Volturnalia was the Roman festival on August 27 dedicated to Volturnus, 'god of the waters,' god of fountains. The name probably derived from a local Samnite cult. Volturnus was the father of the goddess Juturna, who was first identified with a spring in Latium near the Numicus River and later with a pool near the Temple of Vesta in the Forum of Rome. They were both honored on this day with feasting, wine-drinking, and games.
No myths concerning Volturnus have survived. A minority view among scholars is that Volturnus was a generic God of rivers, and gave his name both to the Tiber and the Volturno. Also it has been theorized that the Romans might have equated Volturnus with Vulturnus, as evidenced by this passage from Lucretious:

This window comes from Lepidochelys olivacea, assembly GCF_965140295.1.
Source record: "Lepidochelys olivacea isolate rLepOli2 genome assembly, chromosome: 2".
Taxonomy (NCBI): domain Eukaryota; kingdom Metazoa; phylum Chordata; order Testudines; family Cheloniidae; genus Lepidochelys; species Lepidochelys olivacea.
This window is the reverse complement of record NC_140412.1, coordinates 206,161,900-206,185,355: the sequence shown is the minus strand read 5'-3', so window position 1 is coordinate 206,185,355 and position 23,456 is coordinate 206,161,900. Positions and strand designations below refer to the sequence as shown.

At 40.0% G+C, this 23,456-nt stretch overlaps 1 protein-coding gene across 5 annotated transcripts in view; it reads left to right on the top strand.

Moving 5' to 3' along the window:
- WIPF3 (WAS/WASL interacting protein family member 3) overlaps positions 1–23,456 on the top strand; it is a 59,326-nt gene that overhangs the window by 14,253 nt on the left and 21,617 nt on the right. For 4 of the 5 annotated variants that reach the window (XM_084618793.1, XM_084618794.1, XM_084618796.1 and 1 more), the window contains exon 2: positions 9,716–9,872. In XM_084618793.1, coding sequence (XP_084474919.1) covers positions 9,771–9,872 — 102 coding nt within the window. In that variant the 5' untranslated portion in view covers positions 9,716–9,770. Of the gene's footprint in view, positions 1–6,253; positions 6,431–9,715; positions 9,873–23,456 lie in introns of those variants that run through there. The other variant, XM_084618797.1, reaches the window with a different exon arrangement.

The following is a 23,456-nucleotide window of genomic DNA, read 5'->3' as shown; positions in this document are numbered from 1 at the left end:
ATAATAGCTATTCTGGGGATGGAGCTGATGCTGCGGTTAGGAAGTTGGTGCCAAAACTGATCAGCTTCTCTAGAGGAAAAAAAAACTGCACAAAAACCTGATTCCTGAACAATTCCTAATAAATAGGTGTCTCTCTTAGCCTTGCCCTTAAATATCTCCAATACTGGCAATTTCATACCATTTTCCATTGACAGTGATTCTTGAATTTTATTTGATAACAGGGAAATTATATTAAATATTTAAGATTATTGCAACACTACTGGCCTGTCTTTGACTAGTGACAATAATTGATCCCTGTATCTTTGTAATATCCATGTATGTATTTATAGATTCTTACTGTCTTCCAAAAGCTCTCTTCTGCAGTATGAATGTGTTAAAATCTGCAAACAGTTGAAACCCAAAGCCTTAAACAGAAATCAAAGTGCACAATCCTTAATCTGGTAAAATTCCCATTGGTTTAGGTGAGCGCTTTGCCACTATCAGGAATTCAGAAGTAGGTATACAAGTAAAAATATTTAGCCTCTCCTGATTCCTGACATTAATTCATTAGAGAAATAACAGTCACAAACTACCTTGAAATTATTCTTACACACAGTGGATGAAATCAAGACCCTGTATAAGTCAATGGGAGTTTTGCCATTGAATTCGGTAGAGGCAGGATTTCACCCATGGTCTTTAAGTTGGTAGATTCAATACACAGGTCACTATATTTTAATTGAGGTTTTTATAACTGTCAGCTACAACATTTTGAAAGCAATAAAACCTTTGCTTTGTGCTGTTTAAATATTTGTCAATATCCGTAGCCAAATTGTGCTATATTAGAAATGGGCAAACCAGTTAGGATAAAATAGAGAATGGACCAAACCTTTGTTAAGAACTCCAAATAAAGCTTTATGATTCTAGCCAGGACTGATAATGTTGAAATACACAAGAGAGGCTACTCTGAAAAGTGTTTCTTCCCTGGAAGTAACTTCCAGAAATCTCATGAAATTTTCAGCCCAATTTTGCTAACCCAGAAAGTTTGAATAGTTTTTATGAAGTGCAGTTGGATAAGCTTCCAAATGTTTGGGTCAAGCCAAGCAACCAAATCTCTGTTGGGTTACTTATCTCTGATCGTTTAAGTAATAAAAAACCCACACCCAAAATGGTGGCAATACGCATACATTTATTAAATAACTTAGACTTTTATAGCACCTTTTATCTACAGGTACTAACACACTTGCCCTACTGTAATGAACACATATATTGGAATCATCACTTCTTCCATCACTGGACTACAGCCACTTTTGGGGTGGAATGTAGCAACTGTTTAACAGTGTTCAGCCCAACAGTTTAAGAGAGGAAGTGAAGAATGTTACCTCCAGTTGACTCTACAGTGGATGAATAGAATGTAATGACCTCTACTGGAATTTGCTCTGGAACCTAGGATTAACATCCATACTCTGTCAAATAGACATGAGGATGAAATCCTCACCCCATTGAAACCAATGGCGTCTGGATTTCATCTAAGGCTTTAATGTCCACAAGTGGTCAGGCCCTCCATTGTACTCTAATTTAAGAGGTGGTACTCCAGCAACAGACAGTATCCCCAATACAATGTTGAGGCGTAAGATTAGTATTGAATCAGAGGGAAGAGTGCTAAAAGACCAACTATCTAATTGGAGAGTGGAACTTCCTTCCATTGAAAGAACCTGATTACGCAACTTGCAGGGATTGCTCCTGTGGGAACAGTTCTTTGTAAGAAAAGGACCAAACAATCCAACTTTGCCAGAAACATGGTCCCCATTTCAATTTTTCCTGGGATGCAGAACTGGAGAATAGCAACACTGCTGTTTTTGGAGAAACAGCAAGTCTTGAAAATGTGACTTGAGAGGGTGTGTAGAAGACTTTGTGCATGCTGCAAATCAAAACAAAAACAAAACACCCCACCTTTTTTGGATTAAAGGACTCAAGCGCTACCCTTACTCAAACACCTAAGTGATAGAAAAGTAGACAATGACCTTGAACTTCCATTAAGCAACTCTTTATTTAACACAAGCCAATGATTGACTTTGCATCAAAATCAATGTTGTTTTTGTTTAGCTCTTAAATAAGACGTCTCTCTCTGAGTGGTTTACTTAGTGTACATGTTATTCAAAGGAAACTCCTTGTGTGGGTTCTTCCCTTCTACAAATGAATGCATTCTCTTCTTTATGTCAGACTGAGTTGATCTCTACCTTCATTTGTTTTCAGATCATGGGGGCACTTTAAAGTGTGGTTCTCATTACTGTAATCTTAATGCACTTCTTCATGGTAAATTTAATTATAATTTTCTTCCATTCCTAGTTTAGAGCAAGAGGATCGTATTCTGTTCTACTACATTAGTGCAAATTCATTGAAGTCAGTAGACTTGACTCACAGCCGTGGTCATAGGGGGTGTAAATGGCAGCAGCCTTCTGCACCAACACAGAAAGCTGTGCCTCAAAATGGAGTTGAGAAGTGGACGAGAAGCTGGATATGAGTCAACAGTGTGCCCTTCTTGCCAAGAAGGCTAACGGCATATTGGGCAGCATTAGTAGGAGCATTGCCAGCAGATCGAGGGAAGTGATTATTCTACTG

Inde aliae tempestates ventique secuntur, altitonans Volturnus et Auster fulmine pollens.
“And other Winds do follow: the high roar Of great Volturnus, and the South wind strong With thunder-bolts.”
Those who equate Volturnus with Vulturnus believe that the Volturnalia was a festival to avert the drought caused by these drying winds.